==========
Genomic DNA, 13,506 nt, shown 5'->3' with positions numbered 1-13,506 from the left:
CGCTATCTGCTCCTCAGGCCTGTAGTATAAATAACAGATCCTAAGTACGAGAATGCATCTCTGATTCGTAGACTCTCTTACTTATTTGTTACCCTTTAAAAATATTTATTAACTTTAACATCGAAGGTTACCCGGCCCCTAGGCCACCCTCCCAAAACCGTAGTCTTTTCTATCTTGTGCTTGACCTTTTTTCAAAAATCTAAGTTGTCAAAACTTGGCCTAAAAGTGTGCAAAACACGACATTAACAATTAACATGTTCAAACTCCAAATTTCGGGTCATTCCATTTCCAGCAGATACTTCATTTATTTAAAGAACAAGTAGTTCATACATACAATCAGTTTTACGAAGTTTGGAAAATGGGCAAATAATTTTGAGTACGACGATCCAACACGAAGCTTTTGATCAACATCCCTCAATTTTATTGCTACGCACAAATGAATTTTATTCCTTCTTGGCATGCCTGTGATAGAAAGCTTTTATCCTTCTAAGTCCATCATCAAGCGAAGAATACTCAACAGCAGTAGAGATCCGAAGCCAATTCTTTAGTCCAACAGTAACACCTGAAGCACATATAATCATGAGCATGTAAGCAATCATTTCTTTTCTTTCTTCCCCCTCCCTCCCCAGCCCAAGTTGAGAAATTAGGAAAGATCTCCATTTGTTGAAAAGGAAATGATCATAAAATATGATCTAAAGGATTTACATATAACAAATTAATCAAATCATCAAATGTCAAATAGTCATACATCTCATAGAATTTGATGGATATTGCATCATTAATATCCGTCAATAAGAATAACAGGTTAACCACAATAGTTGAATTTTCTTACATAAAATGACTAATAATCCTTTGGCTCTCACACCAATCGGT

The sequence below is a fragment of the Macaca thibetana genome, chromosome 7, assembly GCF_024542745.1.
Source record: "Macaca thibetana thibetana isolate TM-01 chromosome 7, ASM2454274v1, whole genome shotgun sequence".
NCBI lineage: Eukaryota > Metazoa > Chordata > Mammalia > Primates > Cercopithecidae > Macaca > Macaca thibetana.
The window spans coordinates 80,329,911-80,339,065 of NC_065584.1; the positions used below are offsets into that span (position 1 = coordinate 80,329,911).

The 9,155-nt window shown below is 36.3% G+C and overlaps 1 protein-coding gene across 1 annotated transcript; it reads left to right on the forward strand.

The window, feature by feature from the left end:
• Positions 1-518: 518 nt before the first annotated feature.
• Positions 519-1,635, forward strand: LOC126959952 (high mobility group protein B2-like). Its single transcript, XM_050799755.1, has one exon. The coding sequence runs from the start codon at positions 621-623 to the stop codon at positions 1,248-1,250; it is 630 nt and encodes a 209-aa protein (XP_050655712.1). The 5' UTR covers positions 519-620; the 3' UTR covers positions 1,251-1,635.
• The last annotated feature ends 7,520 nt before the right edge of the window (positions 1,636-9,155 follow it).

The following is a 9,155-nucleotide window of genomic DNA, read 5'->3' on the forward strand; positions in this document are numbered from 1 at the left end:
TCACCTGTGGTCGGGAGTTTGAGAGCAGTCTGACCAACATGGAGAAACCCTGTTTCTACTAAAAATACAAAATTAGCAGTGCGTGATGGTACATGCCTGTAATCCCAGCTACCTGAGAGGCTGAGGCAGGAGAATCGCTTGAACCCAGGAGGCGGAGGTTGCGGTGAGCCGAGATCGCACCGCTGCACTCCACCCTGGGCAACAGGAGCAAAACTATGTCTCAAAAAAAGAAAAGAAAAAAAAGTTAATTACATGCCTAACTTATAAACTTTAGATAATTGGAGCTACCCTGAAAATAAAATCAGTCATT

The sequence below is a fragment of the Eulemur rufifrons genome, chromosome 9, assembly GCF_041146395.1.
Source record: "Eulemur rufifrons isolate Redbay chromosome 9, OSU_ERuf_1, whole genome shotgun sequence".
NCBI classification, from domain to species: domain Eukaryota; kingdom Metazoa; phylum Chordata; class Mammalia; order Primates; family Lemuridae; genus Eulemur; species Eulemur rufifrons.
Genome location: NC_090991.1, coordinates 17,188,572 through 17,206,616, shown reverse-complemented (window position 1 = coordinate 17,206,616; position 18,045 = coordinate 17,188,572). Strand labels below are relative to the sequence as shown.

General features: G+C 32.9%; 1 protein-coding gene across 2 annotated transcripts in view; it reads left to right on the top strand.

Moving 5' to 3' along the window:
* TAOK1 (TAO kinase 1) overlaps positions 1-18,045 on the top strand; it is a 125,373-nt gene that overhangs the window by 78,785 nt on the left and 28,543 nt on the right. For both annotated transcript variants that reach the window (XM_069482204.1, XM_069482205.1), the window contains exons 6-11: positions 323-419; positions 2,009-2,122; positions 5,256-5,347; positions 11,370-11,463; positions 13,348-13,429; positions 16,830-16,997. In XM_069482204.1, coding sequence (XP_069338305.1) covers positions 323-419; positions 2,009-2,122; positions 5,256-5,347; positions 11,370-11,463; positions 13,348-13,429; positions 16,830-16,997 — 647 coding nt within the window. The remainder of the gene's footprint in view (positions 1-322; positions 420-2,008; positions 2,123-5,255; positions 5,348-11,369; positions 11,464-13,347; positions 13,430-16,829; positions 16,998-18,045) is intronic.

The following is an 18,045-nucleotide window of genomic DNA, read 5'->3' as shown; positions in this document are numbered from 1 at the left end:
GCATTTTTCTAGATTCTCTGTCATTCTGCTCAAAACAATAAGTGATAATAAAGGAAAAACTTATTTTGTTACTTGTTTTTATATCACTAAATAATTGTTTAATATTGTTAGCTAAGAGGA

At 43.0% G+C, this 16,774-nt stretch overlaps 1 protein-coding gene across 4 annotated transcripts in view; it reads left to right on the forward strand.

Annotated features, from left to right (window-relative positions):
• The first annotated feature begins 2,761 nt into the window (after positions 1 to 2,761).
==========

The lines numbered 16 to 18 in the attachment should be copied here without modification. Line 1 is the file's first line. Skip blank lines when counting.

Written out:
NCBI classification, from domain to species: domain Eukaryota; kingdom Metazoa; phylum Chordata; class Mammalia; order Primates; family Lemuridae; genus Eulemur; species Eulemur rufifrons.
Genome location: NC_090991.1, coordinates 17,188,572 through 17,206,616, shown reverse-complemented (window position 1 = coordinate 17,206,616; position 18,045 = coordinate 17,188,572). Strand labels below are relative to the sequence as shown.

General features: G+C 32.9%; 1 protein-coding gene across 2 annotated transcripts in view; it reads left to right on the top strand.